I know that you can use Alt plus a series of number pad numbers to add special characters (see here), but that doesn't seem to work with the standard number keys (above the keyboard), and the Lenovo T450S does not not have standard setting to allow for a numpad. What can I do to accommodate this lack of numpad?

  • 1
    You could use AutoHotkey and map Alt+0..9 to Alt+Num 0..9. – rr- Jul 7 '16 at 13:46
  • Start > Run > charmap.exe or search your computer for Character Map. All ASCII characters are there and you can just copy them. – Narzard Jul 7 '16 at 13:48
  • What kinds of characters are we talking about? You may be able to get them with a different/extended keyboard layout. – Daniel B Jul 7 '16 at 14:09

On laptops you can usually activate the Number Lock (NumLk or something similar to that) and that will convert some of the keyboard keys to a number pad. That should allow you to use the alt+code method to enter special characters. See http://www.top-password.com/blog/wp-content/uploads/2014/07/numlock.jpg for an example of the keys that are converted.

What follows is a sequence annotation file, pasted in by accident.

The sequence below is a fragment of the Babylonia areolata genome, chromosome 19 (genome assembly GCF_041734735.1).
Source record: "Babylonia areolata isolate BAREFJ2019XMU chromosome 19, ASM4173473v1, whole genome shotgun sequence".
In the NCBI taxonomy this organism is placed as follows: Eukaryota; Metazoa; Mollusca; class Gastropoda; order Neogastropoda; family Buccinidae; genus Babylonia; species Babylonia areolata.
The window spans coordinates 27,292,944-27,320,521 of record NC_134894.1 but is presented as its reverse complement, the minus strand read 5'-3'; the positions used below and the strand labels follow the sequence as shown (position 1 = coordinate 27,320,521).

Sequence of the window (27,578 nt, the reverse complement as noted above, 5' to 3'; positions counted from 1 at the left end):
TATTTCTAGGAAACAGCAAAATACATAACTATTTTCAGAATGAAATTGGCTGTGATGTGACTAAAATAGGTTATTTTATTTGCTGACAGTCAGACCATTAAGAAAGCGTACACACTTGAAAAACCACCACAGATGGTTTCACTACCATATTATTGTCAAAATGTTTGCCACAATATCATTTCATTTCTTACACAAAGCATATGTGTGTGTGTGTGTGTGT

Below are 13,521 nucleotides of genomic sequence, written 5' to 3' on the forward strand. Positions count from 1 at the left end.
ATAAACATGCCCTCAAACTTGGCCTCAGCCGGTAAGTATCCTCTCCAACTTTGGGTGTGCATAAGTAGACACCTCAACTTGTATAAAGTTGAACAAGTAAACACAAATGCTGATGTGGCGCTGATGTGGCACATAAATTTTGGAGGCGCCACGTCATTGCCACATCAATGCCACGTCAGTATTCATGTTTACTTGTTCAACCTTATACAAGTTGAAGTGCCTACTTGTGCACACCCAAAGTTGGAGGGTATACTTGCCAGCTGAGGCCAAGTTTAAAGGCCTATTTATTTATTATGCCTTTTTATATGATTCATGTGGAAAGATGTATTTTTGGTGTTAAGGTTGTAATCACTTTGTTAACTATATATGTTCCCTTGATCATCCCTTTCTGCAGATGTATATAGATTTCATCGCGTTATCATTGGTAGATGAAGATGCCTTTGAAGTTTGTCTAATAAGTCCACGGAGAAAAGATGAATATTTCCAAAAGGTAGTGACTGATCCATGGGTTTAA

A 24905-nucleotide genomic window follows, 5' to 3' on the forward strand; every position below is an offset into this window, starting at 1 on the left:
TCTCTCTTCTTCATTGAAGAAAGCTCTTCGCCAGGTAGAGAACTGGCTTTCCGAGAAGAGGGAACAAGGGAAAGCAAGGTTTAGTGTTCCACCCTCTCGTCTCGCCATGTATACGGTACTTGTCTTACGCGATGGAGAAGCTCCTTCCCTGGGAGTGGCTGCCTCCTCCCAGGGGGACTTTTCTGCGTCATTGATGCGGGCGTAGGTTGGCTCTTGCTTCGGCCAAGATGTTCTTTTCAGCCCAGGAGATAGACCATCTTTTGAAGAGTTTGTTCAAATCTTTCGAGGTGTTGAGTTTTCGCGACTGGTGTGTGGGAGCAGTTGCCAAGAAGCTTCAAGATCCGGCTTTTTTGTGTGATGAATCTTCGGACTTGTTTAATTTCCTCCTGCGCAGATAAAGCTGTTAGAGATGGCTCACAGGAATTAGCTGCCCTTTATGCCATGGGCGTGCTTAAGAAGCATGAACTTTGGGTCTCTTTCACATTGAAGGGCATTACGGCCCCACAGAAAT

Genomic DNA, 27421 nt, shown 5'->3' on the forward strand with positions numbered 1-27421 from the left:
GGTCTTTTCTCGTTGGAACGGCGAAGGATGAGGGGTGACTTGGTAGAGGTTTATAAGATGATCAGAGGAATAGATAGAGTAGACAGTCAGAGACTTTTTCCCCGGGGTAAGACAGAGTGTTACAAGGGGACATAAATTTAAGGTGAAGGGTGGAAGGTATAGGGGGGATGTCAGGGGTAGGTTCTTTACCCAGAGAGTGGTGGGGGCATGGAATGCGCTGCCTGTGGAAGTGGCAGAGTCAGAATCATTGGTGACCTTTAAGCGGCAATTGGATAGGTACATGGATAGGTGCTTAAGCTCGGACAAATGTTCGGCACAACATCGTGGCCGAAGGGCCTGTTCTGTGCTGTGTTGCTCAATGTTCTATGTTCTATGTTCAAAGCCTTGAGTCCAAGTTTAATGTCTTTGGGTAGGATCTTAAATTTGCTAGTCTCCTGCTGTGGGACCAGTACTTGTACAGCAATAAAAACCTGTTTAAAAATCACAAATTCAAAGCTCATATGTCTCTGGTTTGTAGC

In some keyboards you may need to use a combination of the Fn key with another key to activate/deactivate NumLock. Make sure to deactivate it after entering the character, or you will be getting numbers when typing some letters.

Not extremely practical, I know, but should work.

Another method would be to use the Windows Character Map to find and use those characters.

Some of the characters can be input using a combination of the Left-Alt (or AltGr) key and other keyboard keys, depending on how your keyboard is configured (if you type in English with a standard US keyboard, you can try setting your keyboard layout to "US-International".

And, of course, if the characters you are trying to type are accented charaters, another method would be to add a language that uses such characters as an Input Method.

Hope it helps. If this isn't helpful enough, it may help us help you if you mention which character(s) you are trying to input.

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